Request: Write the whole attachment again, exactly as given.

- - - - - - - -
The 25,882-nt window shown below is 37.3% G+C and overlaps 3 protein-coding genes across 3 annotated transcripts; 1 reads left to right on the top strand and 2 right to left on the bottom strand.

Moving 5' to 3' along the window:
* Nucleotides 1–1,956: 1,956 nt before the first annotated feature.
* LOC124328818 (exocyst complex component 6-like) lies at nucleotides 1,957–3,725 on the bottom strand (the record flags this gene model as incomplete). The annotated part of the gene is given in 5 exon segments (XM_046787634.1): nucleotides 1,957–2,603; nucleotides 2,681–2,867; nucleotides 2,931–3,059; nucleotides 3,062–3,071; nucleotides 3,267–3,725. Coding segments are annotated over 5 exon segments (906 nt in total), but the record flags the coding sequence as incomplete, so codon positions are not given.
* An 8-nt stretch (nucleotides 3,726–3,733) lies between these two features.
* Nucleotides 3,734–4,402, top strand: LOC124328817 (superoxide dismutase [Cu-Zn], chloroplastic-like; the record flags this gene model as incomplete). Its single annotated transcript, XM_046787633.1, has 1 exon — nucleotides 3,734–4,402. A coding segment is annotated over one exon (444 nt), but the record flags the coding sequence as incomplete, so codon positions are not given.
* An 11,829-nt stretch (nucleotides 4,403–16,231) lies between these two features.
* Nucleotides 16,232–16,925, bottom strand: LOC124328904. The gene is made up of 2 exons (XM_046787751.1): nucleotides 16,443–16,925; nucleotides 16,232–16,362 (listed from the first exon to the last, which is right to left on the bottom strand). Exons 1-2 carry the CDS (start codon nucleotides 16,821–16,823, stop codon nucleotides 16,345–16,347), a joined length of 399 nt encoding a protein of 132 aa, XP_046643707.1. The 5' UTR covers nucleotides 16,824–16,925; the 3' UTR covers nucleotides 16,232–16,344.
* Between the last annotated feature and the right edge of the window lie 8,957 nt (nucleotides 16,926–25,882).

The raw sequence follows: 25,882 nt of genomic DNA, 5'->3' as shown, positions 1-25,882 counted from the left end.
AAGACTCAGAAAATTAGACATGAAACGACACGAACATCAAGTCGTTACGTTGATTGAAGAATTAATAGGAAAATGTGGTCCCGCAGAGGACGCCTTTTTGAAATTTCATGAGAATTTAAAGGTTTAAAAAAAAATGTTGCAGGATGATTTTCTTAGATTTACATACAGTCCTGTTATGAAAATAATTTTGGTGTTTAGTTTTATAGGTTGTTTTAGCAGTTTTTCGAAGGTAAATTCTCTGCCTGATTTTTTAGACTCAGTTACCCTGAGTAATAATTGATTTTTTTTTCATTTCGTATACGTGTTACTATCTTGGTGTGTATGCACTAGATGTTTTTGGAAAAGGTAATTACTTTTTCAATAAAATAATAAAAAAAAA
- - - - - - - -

The 25,882-nt window shown below is 37.3% G+C and overlaps 3 protein-coding genes across 3 annotated transcripts; 1 reads left to right on the top strand and 2 right to left on the bottom strand.

Moving 5' to 3' along the window:
* Nucleotides 1–1,956: 1,956 nt before the first annotated feature.
* LOC124328818 (exocyst complex component 6-like) lies at nucleotides 1,957–3,725 on the bottom strand (the record flags this gene model as incomplete). The annotated part of the gene is given in 5 exon segments (XM_046787634.1): nucleotides 1,957–2,603; nucleotides 2,681–2,867; nucleotides 2,931–3,059; nucleotides 3,062–3,071; nucleotides 3,267–3,725. Coding segments are annotated over 5 exon segments (906 nt in total), but the record flags the coding sequence as incomplete, so codon positions are not given.
* An 8-nt stretch (nucleotides 3,726–3,733) lies between these two features.
* Nucleotides 3,734–4,402, top strand: LOC124328817 (superoxide dismutase [Cu-Zn], chloroplastic-like; the record flags this gene model as incomplete). Its single annotated transcript, XM_046787633.1, has 1 exon — nucleotides 3,734–4,402. A coding segment is annotated over one exon (444 nt), but the record flags the coding sequence as incomplete, so codon positions are not given.
* An 11,829-nt stretch (nucleotides 4,403–16,231) lies between these two features.
* Nucleotides 16,232–16,925, bottom strand: LOC124328904. The gene is made up of 2 exons (XM_046787751.1): nucleotides 16,443–16,925; nucleotides 16,232–16,362 (listed from the first exon to the last, which is right to left on the bottom strand). Exons 1-2 carry the CDS (start codon nucleotides 16,821–16,823, stop codon nucleotides 16,345–16,347), a joined length of 399 nt encoding a protein of 132 aa, XP_046643707.1. The 5' UTR covers nucleotides 16,824–16,925; the 3' UTR covers nucleotides 16,232–16,344.
* Between the last annotated feature and the right edge of the window lie 8,957 nt (nucleotides 16,926–25,882).

The raw sequence follows: 25,882 nt of genomic DNA, 5'->3' as shown, positions 1-25,882 counted from the left end.
AAGACTCAGAAAATTAGACATGAAACGACACGAACATCAAGTCGTTACGTTGATTGAAGAATTAATAGGAAAATGTGGTCCCGCAGAGGACGCCTTTTTGAAATTTCATGAGAATTTAAAGGTTTAAAAAAAAATGTTGCAGGATGATTTTCTTAGATTTACATACAGTCCTGTTATGAAAATAATTTTGGTGTTTAGTTTTATAGGTTGTTTTAGCAGTTTTTCGAAGGTAAATTCTCTGCCTGATTTTTTAGACTCAGTTACCCTGAGTAATAATTGATTTTTTTTTCATTTCGTATACGTGTTACTATCTTGGTGTGTATGCACTAGATGTTTTTGGAAAAGGTAATTACTTTTTCAATAAAATAATAAAAAAAAA